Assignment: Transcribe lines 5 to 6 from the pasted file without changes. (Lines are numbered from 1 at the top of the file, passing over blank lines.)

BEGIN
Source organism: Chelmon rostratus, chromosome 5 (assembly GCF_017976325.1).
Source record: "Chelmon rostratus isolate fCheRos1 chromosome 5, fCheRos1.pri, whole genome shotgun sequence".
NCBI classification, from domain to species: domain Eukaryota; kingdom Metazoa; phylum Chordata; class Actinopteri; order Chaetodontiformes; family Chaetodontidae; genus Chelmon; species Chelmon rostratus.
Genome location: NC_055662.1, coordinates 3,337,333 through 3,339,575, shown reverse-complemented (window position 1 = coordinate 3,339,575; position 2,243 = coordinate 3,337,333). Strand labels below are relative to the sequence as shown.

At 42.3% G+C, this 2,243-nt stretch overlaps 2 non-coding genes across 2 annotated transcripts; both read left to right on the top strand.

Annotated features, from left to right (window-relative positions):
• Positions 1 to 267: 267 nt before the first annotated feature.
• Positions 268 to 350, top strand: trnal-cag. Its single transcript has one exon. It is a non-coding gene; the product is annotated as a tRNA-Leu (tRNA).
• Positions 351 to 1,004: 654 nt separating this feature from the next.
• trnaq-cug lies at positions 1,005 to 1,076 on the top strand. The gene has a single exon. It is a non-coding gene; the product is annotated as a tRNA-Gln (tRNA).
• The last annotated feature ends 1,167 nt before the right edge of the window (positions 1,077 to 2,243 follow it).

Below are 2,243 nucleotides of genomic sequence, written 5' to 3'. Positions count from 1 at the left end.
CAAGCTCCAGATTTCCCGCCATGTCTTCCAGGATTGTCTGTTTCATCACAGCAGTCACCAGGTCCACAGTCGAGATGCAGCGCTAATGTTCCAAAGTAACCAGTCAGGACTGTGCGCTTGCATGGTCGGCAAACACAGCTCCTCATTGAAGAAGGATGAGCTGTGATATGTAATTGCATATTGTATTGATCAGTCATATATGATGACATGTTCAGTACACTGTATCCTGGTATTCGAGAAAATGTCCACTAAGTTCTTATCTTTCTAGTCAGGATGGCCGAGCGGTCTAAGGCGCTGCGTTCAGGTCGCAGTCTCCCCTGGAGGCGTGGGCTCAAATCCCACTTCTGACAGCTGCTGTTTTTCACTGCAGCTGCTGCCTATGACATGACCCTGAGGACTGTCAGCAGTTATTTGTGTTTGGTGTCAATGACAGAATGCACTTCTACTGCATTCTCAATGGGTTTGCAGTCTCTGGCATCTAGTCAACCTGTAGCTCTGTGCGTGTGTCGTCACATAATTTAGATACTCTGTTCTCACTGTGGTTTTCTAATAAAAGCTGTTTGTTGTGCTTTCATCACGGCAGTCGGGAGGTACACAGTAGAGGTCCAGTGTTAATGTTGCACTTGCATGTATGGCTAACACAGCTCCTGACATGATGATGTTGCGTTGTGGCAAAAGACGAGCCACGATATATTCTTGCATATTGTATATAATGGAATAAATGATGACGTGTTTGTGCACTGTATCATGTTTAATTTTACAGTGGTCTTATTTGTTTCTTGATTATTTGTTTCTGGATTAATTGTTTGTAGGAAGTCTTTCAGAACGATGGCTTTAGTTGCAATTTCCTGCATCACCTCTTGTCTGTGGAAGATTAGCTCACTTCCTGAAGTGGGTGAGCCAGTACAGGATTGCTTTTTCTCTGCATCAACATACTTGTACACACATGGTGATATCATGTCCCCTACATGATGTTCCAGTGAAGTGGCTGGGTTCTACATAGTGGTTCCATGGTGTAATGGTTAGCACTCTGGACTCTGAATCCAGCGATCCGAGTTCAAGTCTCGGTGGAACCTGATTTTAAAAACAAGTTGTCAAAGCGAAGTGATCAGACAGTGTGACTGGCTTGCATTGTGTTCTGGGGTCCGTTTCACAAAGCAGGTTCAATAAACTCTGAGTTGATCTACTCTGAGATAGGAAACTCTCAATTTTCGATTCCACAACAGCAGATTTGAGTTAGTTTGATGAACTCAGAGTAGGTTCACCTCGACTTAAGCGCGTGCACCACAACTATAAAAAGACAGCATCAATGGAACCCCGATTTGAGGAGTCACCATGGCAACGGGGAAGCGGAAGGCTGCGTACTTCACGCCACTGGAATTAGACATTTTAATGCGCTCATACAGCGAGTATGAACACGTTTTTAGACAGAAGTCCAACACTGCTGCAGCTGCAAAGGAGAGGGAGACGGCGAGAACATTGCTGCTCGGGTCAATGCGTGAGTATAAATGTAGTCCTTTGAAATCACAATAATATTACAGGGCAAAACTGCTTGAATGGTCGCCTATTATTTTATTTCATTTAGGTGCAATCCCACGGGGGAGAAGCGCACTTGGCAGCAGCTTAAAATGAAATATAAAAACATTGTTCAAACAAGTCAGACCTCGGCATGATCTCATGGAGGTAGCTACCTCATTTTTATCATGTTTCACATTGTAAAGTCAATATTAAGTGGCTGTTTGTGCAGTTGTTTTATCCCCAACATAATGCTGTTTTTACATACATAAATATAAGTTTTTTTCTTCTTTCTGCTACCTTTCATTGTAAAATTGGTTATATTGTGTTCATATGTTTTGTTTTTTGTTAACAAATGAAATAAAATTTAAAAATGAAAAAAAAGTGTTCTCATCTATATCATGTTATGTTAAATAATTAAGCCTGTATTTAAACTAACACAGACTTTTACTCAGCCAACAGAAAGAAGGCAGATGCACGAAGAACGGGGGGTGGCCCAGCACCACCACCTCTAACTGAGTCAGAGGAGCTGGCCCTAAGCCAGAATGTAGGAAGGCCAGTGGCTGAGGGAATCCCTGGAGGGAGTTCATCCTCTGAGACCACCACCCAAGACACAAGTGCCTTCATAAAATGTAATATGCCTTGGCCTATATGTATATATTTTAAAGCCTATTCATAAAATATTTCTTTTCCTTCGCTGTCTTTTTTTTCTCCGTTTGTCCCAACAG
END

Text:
At 42.3% G+C, this 2,243-nt stretch overlaps 2 non-coding genes across 2 annotated transcripts; both read left to right on the top strand.

Annotated features, from left to right (window-relative positions):